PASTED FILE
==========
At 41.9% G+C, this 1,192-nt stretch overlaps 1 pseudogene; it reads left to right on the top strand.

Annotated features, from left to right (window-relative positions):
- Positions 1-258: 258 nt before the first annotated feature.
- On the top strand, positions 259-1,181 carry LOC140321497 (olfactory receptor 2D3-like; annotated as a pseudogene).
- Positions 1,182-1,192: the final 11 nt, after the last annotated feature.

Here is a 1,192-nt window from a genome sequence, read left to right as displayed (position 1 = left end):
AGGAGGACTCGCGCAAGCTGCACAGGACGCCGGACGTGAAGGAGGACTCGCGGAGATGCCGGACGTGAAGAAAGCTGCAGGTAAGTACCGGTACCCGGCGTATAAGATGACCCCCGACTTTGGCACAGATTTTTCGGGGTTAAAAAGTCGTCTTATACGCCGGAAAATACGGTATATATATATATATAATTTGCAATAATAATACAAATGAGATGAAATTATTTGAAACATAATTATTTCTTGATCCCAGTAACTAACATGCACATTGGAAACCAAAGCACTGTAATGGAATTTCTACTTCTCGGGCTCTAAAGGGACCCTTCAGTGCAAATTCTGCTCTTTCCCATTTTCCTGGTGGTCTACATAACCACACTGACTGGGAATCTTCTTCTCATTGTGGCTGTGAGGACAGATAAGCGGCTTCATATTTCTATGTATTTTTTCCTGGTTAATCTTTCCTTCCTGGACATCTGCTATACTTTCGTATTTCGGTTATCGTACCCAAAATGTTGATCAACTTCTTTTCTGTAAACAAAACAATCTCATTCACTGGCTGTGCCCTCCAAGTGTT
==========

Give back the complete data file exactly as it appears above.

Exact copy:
At 41.9% G+C, this 1,192-nt stretch overlaps 1 pseudogene; it reads left to right on the top strand.

Annotated features, from left to right (window-relative positions):
- Positions 1-258: 258 nt before the first annotated feature.
- On the top strand, positions 259-1,181 carry LOC140321497 (olfactory receptor 2D3-like; annotated as a pseudogene).
- Positions 1,182-1,192: the final 11 nt, after the last annotated feature.

Here is a 1,192-nt window from a genome sequence, read left to right as displayed (position 1 = left end):
AGGAGGACTCGCGCAAGCTGCACAGGACGCCGGACGTGAAGGAGGACTCGCGGAGATGCCGGACGTGAAGAAAGCTGCAGGTAAGTACCGGTACCCGGCGTATAAGATGACCCCCGACTTTGGCACAGATTTTTCGGGGTTAAAAAGTCGTCTTATACGCCGGAAAATACGGTATATATATATATATAATTTGCAATAATAATACAAATGAGATGAAATTATTTGAAACATAATTATTTCTTGATCCCAGTAACTAACATGCACATTGGAAACCAAAGCACTGTAATGGAATTTCTACTTCTCGGGCTCTAAAGGGACCCTTCAGTGCAAATTCTGCTCTTTCCCATTTTCCTGGTGGTCTACATAACCACACTGACTGGGAATCTTCTTCTCATTGTGGCTGTGAGGACAGATAAGCGGCTTCATATTTCTATGTATTTTTTCCTGGTTAATCTTTCCTTCCTGGACATCTGCTATACTTTCGTATTTCGGTTATCGTACCCAAAATGTTGATCAACTTCTTTTCTGTAAACAAAACAATCTCATTCACTGGCTGTGCCCTCCAAGTGTT